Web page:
Extra Unemployment Benefits Just Ended: Here’s Why Investors Are Concerned

Change to Impact 11 Million Americans

The pandemic step up in unemployment benefits is coming to an end, which is worrying investors. Roughly 11 million Americans will lose the extra $300 per week in unemployment benefits beginning today.

Despite some hopes that it will drive people back into the workforce, signs are emerging that ending the program may have little impact on labor shortages. Economists point to the fact that in the states which already stopped paying the extra $300, people are not returning to work in large numbers. Getting rid of the benefit could slow down growth at a time when the Delta variant is already threatening economic recovery. The expiration of the extra unemployment benefits is projected to result in households losing $4.2 billion in weekly income.

Labor Shortages Won’t Be Solved

Economists tracking the end of the stepped-up unemployment found that, as of July, only seven of the 25 states that ended the pandemic benefit saw a significant dip in unemployment rates. Meanwhile, recent research from the Federal Reserve Bank of San Francisco found just one in seven workers would decline a job because of the extra $300 a week.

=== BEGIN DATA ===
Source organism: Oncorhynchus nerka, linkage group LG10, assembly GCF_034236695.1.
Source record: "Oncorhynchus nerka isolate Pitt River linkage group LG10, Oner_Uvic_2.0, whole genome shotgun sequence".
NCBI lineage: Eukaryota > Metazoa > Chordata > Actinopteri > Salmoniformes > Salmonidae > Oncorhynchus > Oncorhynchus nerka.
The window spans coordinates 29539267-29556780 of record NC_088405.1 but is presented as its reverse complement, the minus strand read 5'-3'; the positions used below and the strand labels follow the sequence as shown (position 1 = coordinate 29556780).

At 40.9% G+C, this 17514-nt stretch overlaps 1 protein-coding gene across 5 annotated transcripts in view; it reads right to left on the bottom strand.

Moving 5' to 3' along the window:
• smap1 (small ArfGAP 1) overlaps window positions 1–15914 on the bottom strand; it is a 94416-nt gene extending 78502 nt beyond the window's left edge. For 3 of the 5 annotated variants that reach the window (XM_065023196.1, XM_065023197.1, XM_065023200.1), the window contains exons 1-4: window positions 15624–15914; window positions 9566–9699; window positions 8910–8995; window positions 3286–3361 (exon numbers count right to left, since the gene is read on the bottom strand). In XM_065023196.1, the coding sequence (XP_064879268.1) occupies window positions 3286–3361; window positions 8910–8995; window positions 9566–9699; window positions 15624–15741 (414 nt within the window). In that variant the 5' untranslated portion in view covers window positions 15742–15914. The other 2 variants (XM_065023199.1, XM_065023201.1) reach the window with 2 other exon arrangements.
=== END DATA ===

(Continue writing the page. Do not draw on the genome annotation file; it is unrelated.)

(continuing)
That means unemployment may not be acting as a disincentive to return to work. As a result, ending these programs may not be the spark that solves the labor shortage problem. Rather, the expiration will impact the personal income of households, which could lead to a slowdown in consumer spending. That does not bode well for retailers and consumer-facing companies which have seen sales surge since vaccines rolled out.

COVID-19 to Impact Job Market

The impact of expiring unemployment benefits likely will not begin to show up until the end of September or the middle of October. Some economists expect unemployment claims to continue to decline through the early part of October with the rate of jobless claims returning to pre-pandemic levels in the beginning of next year.

Early 2022 is also when Wall Street watchers expect the Federal Reserve to taper its bond-buying program which has helped prop up the economy. Of course the progress in the labor market is a big factor as to when the Fed will end the program. With the pandemic still raging it will be interesting to see if the economists are right, come the New Year.

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ABOUT Meg Richardson Meg Richardson is a writer specializing in markets, technology, and personal finance. She loves breaking down seemingly complex ideas and making them readable and interesting for everyone. She holds an MFA in writing from Columbia University. When she is not writing about finance, she enjoys running in Central Park and drawing cartoons.

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